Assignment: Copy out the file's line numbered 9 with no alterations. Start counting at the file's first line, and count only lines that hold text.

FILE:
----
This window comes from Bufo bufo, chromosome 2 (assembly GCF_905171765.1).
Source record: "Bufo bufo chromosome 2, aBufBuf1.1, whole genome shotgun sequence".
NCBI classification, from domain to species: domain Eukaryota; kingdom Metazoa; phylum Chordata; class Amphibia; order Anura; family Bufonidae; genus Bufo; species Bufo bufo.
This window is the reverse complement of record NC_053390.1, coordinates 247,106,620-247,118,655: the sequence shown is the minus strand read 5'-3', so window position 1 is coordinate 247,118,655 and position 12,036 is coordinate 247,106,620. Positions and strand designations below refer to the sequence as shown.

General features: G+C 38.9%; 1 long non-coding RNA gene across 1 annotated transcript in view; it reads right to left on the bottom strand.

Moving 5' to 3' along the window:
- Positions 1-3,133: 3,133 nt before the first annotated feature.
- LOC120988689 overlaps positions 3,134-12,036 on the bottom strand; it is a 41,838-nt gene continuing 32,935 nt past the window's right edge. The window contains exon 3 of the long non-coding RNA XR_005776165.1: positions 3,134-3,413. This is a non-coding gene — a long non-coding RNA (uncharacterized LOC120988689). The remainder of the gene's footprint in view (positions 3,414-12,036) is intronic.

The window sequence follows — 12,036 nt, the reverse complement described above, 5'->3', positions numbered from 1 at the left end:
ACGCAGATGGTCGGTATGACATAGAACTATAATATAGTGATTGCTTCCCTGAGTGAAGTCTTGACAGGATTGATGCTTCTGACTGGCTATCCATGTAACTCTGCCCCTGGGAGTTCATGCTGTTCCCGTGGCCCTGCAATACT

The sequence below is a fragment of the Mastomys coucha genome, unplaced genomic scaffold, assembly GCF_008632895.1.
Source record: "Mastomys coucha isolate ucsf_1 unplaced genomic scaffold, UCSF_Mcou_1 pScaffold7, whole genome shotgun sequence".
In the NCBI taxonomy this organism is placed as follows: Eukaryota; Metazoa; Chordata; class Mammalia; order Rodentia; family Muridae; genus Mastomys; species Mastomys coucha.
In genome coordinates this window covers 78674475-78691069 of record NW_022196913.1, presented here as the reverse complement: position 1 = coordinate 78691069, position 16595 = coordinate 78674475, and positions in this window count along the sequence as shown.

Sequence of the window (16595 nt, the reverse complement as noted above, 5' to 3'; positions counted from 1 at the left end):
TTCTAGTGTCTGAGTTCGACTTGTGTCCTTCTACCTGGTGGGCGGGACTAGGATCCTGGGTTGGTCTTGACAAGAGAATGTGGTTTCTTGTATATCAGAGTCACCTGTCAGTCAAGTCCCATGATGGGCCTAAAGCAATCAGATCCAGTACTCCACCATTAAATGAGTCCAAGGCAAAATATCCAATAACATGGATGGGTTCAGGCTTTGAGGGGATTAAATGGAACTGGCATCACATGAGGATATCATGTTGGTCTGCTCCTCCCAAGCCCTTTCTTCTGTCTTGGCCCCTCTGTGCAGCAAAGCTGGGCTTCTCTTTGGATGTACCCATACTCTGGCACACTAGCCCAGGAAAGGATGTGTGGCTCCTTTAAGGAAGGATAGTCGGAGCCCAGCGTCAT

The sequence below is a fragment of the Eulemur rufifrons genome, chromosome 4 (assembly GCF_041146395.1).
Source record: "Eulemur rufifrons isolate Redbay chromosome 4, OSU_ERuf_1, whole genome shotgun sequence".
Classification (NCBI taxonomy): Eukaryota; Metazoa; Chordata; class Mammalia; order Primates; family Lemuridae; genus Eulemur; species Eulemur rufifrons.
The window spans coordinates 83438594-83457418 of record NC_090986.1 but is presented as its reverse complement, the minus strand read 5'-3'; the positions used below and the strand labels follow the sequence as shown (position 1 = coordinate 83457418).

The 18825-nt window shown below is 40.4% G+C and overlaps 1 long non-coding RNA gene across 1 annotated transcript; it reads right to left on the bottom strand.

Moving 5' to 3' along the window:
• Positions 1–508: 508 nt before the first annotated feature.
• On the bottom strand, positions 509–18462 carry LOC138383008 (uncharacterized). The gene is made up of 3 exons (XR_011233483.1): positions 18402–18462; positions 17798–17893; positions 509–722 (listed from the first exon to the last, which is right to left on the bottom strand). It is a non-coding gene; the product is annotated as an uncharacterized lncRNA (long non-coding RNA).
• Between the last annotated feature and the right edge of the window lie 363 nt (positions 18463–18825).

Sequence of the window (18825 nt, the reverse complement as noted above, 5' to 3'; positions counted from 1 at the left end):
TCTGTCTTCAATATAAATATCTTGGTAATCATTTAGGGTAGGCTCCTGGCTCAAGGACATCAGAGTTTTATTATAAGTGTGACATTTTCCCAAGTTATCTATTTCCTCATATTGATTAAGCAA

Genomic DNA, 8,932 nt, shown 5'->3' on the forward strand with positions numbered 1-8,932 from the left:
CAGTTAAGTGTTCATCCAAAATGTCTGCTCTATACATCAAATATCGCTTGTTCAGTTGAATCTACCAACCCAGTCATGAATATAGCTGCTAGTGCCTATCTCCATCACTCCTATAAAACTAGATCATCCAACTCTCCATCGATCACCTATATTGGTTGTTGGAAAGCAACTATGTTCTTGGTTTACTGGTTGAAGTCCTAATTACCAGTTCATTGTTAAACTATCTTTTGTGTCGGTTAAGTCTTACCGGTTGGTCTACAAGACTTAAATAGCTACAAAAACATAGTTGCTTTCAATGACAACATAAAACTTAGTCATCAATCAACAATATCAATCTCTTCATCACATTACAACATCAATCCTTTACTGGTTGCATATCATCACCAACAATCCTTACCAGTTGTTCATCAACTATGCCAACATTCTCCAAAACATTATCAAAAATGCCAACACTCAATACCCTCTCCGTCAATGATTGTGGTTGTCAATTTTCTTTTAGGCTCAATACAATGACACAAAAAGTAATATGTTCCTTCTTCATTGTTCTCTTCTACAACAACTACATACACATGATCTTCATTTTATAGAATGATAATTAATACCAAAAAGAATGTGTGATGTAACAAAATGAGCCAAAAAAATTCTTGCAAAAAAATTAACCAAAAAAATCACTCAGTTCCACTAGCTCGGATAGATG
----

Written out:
The window sequence follows — 12,036 nt, the reverse complement described above, 5'->3', positions numbered from 1 at the left end: